Andriy Yarmak says that the country’s production and exports could increase if enough labour is available to pick the crop

Ukraine’s blueberry producers enjoyed a “quite successful’ campaign in 2023, and the prospects for the future of the business are promising.

Andriy Yarmak

Andriy Yarmak

That was the verdict of Andriy Yarmak of fresh produce information and analysis provider EastFruit, which last year published an extensive study of the country’s blueberry industry.

“Ukraine exported a record volume of blueberries, and it was higher than we expected – 4,000 tonnes,” he told Fruitnet. “It was possible thanks to good weather and very high prices due to the lower harvest in Peru.”

In terms of export markets, around 27 per cent of fresh blueberries from Ukraine were exported to Poland, 20 per cent to the Netherlands, and 10 per cent to Germany, the UK and Georgia respectively, he outlined. More than 5 per cent were also exported to Moldova and Spain.

Looking ahead, Yarmak said that production data for the coming season could only be estimated as statistics did not yet exist for the Ukrainian crop.

“I would very roughly estimate local production to be close to 13,000-15,000 tonnes,” he predicted. “A large share of blueberry orchards are still young and thus, each year Ukraine is increasing production as plantations enter into full productivity.”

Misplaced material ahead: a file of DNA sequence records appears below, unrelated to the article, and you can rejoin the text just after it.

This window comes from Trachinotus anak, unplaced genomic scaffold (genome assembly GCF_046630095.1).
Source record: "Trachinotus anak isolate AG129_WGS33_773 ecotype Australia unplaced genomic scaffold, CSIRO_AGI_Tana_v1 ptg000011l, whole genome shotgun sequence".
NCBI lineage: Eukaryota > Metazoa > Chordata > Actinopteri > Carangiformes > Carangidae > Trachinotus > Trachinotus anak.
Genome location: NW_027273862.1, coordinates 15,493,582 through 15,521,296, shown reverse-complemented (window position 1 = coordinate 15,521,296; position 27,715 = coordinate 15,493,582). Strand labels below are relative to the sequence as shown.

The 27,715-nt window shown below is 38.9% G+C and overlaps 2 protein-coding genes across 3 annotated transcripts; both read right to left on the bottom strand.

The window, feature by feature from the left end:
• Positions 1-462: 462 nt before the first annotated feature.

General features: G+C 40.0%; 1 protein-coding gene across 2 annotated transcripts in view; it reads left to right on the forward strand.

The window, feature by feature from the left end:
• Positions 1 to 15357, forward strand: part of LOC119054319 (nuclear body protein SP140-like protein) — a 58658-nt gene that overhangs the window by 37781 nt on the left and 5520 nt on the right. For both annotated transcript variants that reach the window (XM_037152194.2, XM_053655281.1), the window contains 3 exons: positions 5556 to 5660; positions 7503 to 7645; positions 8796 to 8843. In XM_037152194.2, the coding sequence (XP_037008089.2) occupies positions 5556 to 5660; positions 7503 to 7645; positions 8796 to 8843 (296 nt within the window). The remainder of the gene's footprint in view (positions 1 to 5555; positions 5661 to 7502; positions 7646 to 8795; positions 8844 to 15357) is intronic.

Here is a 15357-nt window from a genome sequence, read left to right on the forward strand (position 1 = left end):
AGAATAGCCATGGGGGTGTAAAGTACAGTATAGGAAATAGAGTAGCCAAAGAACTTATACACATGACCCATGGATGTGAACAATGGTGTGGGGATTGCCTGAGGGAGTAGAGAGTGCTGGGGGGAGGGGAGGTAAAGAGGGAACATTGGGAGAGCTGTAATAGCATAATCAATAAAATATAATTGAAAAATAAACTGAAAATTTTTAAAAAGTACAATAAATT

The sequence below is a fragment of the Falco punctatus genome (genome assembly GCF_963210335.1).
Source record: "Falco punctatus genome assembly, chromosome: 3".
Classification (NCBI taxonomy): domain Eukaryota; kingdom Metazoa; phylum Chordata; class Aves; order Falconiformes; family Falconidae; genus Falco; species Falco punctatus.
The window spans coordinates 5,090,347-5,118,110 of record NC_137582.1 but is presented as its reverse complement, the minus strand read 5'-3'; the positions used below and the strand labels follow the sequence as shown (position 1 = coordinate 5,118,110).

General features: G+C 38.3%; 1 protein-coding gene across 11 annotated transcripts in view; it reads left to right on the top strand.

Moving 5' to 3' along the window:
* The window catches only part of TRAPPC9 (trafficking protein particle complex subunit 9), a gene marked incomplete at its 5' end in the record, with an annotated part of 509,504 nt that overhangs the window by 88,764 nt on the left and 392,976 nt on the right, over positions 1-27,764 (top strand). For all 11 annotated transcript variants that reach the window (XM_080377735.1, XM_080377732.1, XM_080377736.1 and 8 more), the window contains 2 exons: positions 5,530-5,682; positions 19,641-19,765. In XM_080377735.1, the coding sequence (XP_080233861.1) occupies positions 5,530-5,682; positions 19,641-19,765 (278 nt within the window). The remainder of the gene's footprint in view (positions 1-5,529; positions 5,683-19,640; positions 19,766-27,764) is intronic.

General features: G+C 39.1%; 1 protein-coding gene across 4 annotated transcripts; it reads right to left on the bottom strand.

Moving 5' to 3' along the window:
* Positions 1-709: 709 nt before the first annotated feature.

Recent frosts that hit the country, as well as Poland and Serbia, are thought to have only had minimal impact, EastFruit reported.

Blueberry production and exports had the potential to increase again in 2025, he said, although labour could be a barrier.

“The main problem is the lack of labour as many women left the country while a lot of men are busy helping the army resist Russian invasion,” Yarmak explained.

“Therefore, there are many uncertainties but if farmers manage to pick the crop, Ukraine could exceed last year’s export volumes once more.”